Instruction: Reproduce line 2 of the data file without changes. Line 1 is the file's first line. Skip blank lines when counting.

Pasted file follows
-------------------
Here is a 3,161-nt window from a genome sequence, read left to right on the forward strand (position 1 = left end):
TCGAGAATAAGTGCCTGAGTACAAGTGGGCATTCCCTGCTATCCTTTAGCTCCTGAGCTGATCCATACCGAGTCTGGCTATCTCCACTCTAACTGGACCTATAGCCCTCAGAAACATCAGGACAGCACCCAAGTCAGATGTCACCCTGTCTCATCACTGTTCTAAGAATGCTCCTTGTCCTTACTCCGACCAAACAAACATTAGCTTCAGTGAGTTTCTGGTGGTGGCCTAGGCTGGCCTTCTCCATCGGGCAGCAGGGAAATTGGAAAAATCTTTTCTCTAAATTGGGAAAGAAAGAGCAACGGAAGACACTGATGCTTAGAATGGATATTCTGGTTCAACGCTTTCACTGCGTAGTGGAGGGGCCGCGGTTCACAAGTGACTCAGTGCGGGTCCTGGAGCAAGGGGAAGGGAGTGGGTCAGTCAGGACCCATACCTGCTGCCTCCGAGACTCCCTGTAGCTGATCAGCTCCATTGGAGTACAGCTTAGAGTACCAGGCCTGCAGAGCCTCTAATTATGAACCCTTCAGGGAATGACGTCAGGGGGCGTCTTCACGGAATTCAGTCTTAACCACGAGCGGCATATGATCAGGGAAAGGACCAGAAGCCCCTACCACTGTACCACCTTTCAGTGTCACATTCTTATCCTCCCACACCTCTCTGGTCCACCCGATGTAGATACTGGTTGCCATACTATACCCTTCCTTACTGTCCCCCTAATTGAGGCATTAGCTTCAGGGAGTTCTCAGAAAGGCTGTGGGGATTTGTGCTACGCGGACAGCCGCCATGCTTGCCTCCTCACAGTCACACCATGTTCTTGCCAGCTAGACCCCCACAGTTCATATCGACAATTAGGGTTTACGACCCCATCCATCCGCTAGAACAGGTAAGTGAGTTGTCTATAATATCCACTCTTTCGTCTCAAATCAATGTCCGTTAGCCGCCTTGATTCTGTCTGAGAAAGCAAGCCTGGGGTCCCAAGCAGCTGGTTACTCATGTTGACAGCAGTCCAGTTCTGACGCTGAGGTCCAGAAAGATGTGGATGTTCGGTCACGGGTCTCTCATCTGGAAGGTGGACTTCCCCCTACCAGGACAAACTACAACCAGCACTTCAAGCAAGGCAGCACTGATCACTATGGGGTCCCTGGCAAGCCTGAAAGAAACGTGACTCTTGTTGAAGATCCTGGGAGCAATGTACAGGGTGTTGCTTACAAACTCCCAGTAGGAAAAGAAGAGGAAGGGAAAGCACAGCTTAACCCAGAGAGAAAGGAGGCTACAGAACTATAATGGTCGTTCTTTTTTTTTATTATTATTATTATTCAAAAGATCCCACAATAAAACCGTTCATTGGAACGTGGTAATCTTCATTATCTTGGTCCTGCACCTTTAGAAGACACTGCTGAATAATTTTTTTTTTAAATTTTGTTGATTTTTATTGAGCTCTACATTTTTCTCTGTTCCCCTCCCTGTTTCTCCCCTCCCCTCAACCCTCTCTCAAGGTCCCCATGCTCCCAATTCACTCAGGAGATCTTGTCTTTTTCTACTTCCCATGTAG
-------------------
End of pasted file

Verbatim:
TCGAGAATAAGTGCCTGAGTACAAGTGGGCATTCCCTGCTATCCTTTAGCTCCTGAGCTGATCCATACCGAGTCTGGCTATCTCCACTCTAACTGGACCTATAGCCCTCAGAAACATCAGGACAGCACCCAAGTCAGATGTCACCCTGTCTCATCACTGTTCTAAGAATGCTCCTTGTCCTTACTCCGACCAAACAAACATTAGCTTCAGTGAGTTTCTGGTGGTGGCCTAGGCTGGCCTTCTCCATCGGGCAGCAGGGAAATTGGAAAAATCTTTTCTCTAAATTGGGAAAGAAAGAGCAACGGAAGACACTGATGCTTAGAATGGATATTCTGGTTCAACGCTTTCACTGCGTAGTGGAGGGGCCGCGGTTCACAAGTGACTCAGTGCGGGTCCTGGAGCAAGGGGAAGGGAGTGGGTCAGTCAGGACCCATACCTGCTGCCTCCGAGACTCCCTGTAGCTGATCAGCTCCATTGGAGTACAGCTTAGAGTACCAGGCCTGCAGAGCCTCTAATTATGAACCCTTCAGGGAATGACGTCAGGGGGCGTCTTCACGGAATTCAGTCTTAACCACGAGCGGCATATGATCAGGGAAAGGACCAGAAGCCCCTACCACTGTACCACCTTTCAGTGTCACATTCTTATCCTCCCACACCTCTCTGGTCCACCCGATGTAGATACTGGTTGCCATACTATACCCTTCCTTACTGTCCCCCTAATTGAGGCATTAGCTTCAGGGAGTTCTCAGAAAGGCTGTGGGGATTTGTGCTACGCGGACAGCCGCCATGCTTGCCTCCTCACAGTCACACCATGTTCTTGCCAGCTAGACCCCCACAGTTCATATCGACAATTAGGGTTTACGACCCCATCCATCCGCTAGAACAGGTAAGTGAGTTGTCTATAATATCCACTCTTTCGTCTCAAATCAATGTCCGTTAGCCGCCTTGATTCTGTCTGAGAAAGCAAGCCTGGGGTCCCAAGCAGCTGGTTACTCATGTTGACAGCAGTCCAGTTCTGACGCTGAGGTCCAGAAAGATGTGGATGTTCGGTCACGGGTCTCTCATCTGGAAGGTGGACTTCCCCCTACCAGGACAAACTACAACCAGCACTTCAAGCAAGGCAGCACTGATCACTATGGGGTCCCTGGCAAGCCTGAAAGAAACGTGACTCTTGTTGAAGATCCTGGGAGCAATGTACAGGGTGTTGCTTACAAACTCCCAGTAGGAAAAGAAGAGGAAGGGAAAGCACAGCTTAACCCAGAGAGAAAGGAGGCTACAGAACTATAATGGTCGTTCTTTTTTTTTATTATTATTATTATTCAAAAGATCCCACAATAAAACCGTTCATTGGAACGTGGTAATCTTCATTATCTTGGTCCTGCACCTTTAGAAGACACTGCTGAATAATTTTTTTTTTAAATTTTGTTGATTTTTATTGAGCTCTACATTTTTCTCTGTTCCCCTCCCTGTTTCTCCCCTCCCCTCAACCCTCTCTCAAGGTCCCCATGCTCCCAATTCACTCAGGAGATCTTGTCTTTTTCTACTTCCCATGTAG